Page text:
12 September 2014 by Michael Culver

Challenging an Estate is about to get easier

The Inheritance and Trustees Powers Act 2014 (the “ITP”) comes into force next month introducing a number of changes that will make it easier to commence a claim for provision from an estate.

Claims of this nature are commonly pursued under the Inheritance (Provision for Family and Dependants) Act 1975 (”The 1975 Act”). In order to bring a claim you must fit into a strict category of applicants.

One of the changes being introduced is to widen this category.

Widening the category of applicants 

Currently the 1975 Act allows a person (not being a child of the deceased) who is treated as a child of the deceased’s marriage to bring a claim. In other words, step children can pursue a claim. But, if the deceased was not married and the deceased and the child’s parent were merely cohabiting, no claim could be brought. This changes next month so that such children will be able to pursue a claim.

Further, the ITP has redefined the term “family” to include applicants that have enjoyed a relationship with a now deceased person similar to that of parent and child, so they will be able to bring a claim under the 1975 Act.

Currently, if an applicant does not fall into any of the other categories they can try and bring a claim as someone who was being maintained by the deceased. It is difficult to qualify under this category as they will need to show that they were being maintained by the deceased, that the deceased contributed more than they did and that the deceased had presumed responsibility for financially maintaining them.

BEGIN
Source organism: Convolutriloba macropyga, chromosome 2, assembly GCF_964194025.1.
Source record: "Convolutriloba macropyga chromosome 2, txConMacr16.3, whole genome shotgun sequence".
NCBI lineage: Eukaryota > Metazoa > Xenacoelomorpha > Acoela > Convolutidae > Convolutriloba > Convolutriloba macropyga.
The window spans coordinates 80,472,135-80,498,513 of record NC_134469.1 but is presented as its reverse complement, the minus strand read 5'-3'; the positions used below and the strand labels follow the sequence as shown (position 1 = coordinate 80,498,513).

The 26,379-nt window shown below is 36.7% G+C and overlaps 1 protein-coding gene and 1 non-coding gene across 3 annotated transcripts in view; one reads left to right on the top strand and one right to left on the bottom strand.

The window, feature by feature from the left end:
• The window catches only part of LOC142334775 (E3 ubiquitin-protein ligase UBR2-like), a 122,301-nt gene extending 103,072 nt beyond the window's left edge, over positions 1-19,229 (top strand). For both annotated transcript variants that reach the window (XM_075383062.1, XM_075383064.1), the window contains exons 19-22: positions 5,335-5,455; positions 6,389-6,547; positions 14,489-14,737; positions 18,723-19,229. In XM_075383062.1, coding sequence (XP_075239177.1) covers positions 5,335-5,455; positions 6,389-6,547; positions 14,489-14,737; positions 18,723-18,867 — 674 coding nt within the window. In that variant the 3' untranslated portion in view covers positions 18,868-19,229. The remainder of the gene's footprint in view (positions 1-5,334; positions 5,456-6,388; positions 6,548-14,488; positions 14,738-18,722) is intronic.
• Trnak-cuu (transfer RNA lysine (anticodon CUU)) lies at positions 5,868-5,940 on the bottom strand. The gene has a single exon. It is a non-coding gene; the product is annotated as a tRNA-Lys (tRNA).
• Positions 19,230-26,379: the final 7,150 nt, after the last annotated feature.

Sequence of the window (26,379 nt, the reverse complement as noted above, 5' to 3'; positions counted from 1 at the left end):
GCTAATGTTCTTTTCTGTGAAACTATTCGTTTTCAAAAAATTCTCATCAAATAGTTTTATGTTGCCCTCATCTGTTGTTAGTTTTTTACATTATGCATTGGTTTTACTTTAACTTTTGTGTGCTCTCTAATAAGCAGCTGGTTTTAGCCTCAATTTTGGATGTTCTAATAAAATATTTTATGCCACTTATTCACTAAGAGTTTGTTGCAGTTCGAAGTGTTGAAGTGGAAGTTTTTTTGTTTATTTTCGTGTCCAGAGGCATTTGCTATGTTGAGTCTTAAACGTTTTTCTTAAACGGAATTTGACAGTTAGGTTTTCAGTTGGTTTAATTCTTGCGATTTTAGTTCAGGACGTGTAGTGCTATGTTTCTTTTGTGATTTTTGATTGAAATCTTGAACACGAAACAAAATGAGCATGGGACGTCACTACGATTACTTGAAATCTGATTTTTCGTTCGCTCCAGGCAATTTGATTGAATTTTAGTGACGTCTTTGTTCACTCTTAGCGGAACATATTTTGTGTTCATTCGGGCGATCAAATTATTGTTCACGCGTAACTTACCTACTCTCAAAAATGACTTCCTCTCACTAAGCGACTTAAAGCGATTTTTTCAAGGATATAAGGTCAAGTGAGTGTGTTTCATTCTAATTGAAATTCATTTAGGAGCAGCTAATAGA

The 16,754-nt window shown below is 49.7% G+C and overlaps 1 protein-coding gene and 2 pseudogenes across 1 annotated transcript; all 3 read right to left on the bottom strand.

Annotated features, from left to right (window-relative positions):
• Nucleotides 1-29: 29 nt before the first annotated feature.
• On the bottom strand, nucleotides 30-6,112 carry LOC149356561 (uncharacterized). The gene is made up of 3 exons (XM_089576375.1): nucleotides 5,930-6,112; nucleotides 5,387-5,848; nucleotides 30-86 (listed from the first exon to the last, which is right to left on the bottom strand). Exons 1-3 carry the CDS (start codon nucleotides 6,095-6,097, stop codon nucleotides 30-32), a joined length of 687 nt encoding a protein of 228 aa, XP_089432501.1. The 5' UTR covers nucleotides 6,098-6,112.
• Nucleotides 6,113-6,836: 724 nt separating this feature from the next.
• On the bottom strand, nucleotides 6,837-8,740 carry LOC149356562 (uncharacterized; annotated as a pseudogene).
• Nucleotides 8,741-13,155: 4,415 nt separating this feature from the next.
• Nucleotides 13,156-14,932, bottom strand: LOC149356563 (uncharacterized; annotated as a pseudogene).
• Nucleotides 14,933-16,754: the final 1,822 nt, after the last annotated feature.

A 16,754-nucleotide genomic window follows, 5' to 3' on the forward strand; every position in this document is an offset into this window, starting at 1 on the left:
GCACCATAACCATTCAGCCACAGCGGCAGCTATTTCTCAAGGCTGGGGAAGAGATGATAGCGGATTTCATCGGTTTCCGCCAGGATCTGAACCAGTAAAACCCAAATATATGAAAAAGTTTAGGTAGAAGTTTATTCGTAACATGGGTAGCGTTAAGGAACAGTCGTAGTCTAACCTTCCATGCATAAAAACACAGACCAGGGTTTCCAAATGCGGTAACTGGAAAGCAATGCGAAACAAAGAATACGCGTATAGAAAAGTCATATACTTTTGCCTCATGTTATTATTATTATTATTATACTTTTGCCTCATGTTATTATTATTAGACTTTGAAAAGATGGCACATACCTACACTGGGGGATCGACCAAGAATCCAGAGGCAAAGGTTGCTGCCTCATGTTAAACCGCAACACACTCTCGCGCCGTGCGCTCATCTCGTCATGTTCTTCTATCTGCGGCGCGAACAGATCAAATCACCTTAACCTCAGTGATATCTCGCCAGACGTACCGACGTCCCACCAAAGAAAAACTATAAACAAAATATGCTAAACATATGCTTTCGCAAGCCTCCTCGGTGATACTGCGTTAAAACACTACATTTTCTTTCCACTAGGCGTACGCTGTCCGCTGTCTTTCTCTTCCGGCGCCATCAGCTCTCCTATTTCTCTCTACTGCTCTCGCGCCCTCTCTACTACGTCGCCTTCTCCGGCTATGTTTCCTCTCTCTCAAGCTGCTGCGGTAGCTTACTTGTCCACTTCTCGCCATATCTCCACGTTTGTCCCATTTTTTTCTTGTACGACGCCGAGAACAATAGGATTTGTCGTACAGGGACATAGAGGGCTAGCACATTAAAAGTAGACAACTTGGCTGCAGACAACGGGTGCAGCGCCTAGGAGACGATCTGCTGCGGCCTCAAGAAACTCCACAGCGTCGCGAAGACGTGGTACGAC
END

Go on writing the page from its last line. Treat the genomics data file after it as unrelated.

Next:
The ITP has now altered this to enable people who were mutually dependent upon one another to pursue a claim with the effect being that if the applicant and the deceased were both contributing towards each other’s living expenses (mortgage/rent, living costs etc.) and the applicant cannot afford to meet such outgoings independently, and has not been provided for adequately by the deceased’s estate, they will be able to pursue a claim.

Furthermore, there is no longer any need to show the deceased had assumed responsibility for someone’s maintenance in order to bring a claim. The Court will consider the extent to which this occurred when determining how much to award, but it is no longer a hurdle to being able to commence a claim.

No need to delay the application

Following the implementation of the ITP it will no longer be necessary to await a grant of probate before pursuing a claim. At present a number of claims are either prevented or delayed because a grant of probate is not taken out (perhaps where all the deceased’s assets are owned jointly and therefore pass separately to their will).

No longer a time bar for jointly held assets 

There will no longer be a time limit on applications against jointly owned property. Currently if a claim is not commenced within six months of the date of a grant of probate being obtained the applicant cannot bring a challenge against jointly held assets that have passed automatically to the surviving owner. This is being altered by the ITP, so the Court can allow such a challenge if it feels it is just to do so.

Further, the ITP has confirmed that the Court can value the joint asset at the date the Court thinks appropriate rather than having to refer to the date of death valuation, which may have significantly changed by the time of trial.

Extended court powers 

The ITP now gives the Court power to vary trusts rather than just having to create new trusts. The Court will also be able to treat the net estate as including any payment that may occur as a result of such an order – for example, if a spouse is given an additional amount there will be less Inheritance Tax to pay due to the spouse exemption, so the Court can allow for these funds being refunded when making an order.

If you wish to discuss pursuing a claim of this nature, or wish to defend a claim being brought against an estate where you are the executor or a beneficiary please contact Michael Culver 020 7288 4741 michaelculver@boltburdon.co.uk and ask about our fixed fee appointment.

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